Life Inside ‘Islamic State’: Diaries
Today's running order
With James Naughtie and Evan Davis.
Falling SoldierA 1947 recording of a radio interview with photographer with Robert Capa has been found in which he talk about a photograph that he took that went on to become one of the most famous war photographs of the 20th century.
HighlightsListen to clips from this morning's programme:
PapersHere's a round-up of this morning's newspaper headlines:
Today's running orderSubject to change
Business with Simon Jack including news that top executives from the UK's six largest energy companies are expected to face serious criticism when they come before a group of MPs on Tuesday. The bosses have been called in front of the Energy and Climate Change Committee, following recent price rises. Plus - analysis on news that the oil giant BP are due to publish their third quarter results later.
The former head of Haringey children's services has agreed a six-figure pay-out for unfair dismissal, which could cost the council up to £600,000, BBC Newsnight has reported. The former children and families minister Tim Loughton reacts to the revelation.
A former BBC driver who was due in court yesterday in connection with alleged child sexual offences - and who was the first person to be charged under the Jimmy Saville related Operation Yewtree - has been found dead at his home. Danny Shaw, the BBC's home affairs correspondent, reports.
Business news with Simon Jack including Bronwyn Curtis, governor at the London School of Economics, giving her reaction to the release of the Lloyds third quarter results.
Engineers have been working through the night to restore power to 166,000 homes which were still without power on Monday night after a storm hit Britain. The BBC's Ben Geoghegan reports from Euston station and Tony Glover, director of policy at the Energy Networks Association, outlines the work that needs to be done
The man at the centre of a dispute between managers and unions at the Grangemouth oil refinery has resigned. Eric Joyce, former Falkirk MP, gives his reaction.
Researchers at Great Ormond Street Hospital believe there may be evidence that lullabies can help sick children by reducing pain and improving their wellbeing. The BBC's health and science reporter James Gallagher outlines the findings of the study.
Victims of crime in England and Wales are to be given a greater opportunity to speak in courts. Gill Veysee, whose son Darren was fatally stabbed by a man four years ago, and Sally O'Neill, a QC and a former chairman of the Criminal Barrister's Association, explain the extent to which they support the change.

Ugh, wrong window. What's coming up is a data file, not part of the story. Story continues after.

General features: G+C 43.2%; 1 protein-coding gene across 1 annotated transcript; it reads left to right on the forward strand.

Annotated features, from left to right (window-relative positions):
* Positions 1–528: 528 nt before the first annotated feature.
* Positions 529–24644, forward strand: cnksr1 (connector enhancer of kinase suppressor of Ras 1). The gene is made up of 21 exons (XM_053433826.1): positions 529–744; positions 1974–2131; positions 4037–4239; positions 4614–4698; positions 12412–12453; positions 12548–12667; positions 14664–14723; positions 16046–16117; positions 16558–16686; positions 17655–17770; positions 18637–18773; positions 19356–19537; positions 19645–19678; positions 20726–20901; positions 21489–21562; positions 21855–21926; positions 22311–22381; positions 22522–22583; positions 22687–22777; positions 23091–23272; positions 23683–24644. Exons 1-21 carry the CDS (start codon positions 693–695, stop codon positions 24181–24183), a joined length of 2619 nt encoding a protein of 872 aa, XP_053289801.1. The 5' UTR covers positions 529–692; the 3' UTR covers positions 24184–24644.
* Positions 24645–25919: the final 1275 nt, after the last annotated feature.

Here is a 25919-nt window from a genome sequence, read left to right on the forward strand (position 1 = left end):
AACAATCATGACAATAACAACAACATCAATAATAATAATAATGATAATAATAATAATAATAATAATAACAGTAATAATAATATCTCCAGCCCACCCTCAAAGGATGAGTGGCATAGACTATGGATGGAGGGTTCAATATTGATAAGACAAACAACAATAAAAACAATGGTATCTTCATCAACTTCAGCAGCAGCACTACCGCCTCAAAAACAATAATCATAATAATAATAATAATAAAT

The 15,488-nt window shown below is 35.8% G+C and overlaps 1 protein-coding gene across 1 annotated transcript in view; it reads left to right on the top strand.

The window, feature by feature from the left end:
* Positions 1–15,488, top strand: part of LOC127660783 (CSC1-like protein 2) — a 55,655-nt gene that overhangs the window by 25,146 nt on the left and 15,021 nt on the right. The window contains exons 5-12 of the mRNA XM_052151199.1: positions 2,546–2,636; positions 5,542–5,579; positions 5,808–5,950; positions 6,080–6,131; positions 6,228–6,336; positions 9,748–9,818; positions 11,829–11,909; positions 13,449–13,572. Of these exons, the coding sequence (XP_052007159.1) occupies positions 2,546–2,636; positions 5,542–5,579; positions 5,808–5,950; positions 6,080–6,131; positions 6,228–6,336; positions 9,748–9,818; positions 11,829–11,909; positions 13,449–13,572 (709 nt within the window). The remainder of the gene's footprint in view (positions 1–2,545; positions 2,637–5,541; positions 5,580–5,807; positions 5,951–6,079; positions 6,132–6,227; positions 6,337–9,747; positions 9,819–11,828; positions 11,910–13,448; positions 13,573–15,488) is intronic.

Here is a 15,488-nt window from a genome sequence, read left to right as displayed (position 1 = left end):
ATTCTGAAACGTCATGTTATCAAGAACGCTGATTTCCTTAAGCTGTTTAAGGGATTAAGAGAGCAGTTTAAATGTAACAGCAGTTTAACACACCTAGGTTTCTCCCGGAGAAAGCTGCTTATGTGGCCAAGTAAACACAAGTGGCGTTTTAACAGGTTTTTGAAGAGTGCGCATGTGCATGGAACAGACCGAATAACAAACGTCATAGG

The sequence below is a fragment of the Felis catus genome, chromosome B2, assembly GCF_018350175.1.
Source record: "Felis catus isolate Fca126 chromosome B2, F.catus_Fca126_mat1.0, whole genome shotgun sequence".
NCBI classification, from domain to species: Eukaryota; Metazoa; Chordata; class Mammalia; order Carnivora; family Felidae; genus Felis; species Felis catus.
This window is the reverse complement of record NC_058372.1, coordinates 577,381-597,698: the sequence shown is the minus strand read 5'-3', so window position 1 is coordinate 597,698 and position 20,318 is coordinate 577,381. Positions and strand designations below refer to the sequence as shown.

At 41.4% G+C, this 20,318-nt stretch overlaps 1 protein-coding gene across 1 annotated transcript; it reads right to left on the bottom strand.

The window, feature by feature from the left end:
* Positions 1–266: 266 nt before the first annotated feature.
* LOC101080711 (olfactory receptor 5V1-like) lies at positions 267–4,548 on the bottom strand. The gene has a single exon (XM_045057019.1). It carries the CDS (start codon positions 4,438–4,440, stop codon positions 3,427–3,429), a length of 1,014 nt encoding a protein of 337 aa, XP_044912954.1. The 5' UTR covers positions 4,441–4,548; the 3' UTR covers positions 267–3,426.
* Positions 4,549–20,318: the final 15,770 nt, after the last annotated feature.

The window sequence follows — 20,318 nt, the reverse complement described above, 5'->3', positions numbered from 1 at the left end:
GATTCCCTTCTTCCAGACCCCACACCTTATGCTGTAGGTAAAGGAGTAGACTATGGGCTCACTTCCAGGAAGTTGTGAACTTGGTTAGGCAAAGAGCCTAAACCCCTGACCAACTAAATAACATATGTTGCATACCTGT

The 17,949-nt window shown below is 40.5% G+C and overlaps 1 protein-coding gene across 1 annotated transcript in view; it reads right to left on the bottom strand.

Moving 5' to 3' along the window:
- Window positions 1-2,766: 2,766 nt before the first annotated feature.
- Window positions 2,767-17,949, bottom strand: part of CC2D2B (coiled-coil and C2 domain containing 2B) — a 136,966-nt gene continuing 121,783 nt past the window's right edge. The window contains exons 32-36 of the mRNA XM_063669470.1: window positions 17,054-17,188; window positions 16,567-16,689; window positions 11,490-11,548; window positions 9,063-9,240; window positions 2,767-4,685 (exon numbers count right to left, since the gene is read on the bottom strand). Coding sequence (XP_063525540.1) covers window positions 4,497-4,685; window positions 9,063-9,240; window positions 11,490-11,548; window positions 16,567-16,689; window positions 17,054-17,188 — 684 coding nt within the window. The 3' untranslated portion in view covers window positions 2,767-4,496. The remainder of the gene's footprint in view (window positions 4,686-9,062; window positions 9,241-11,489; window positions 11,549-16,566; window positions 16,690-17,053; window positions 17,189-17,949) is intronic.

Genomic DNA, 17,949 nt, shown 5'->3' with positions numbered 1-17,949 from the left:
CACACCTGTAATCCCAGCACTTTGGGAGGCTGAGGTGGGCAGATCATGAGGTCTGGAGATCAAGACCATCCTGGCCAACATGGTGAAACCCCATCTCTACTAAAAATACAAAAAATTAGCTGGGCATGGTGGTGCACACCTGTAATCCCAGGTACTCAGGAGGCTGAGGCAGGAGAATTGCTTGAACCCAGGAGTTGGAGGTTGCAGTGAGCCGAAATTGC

The paper review.
A 1947 recording of a radio interview with photographer with Robert Capa has been found in which he talk about a photograph that he took that went on to become one of the most famous war photographs of the 20th century. Brett Rogers, director of the Photographers' Gallery in London, explains the significance of the image.
Thought for the Day with the Right Reverend Graham James, Bishop of Norwich.
From December 2012 to May 2013 a tweeting Canadian astronaut captured the attention of the world with his surreal photographs of the Earth (and countries and landmarks) as viewed from space. Chris Hadfield explains that he retired last July and has just released his book An Astronaut's Guide to Life.
The Department of Transport will today publish a report setting out the benefits of High Speed 2. Transport Secretary Patrick McLoughlin discusses the strategic and business case for the development.
The National Theatre is 50, and to celebrate the birthday some of Britain's greatest actors will be taking part in a gala on Saturday night. The Today programme's James Naughtie went along to rehearsals on Monday to hear from to the director of the National Theatre for the last ten years, Sir Nicholas Hytner.
Transport is still disrupted and homes are without power following Monday morning's storm which claimed four lives. The Today programme's Tom Bateman reports from the site of a house that had a tree fall on top of it, where an emergency clear-up is underway.
The Lobbying Bill is intended to increase transparency in political funding, but the Commission on Civil Society and Democratic Engagement will later release a report claiming that it will have a negative effect on issue-based campaigning. Baroness Mallalieu, president of the Countryside Alliance and a member of the commission, and Andrew Lansley MP, leader of the Commons, discuss the potential consequences of the Bill.
Business news with Simon Jack including discussion of the role that cities should play in shaping our future economy.
A new book by US journalist Malcolm Gladwell claims to change the way we think about strength and weakness, power and dispossession. The Today programme's Evan Davis hears from the author who wonders whether we misunderstand the meaning of advantages and disadvantages.
There are already many high-speed rail networks across Europe. The BBC's Duncan Crawford reports from Paris to hear what the French think about their high-speed rail lines.
The Asian and European sides of Istanbul will be connected underground today following the opening of a new railway tunnel under the Bosphorus Strait. The BBC's James Reynolds reports from Istanbul, Turkey.
Executives from the big six energy firms are due to sit in front of the Energy Select Committee later to answer questions about profits and price rises. David Hunter, energy analyst at Schneider Electric, outlines how the consumer energy pricing structure works and examines whether it is fair to blame the companies for making a profit.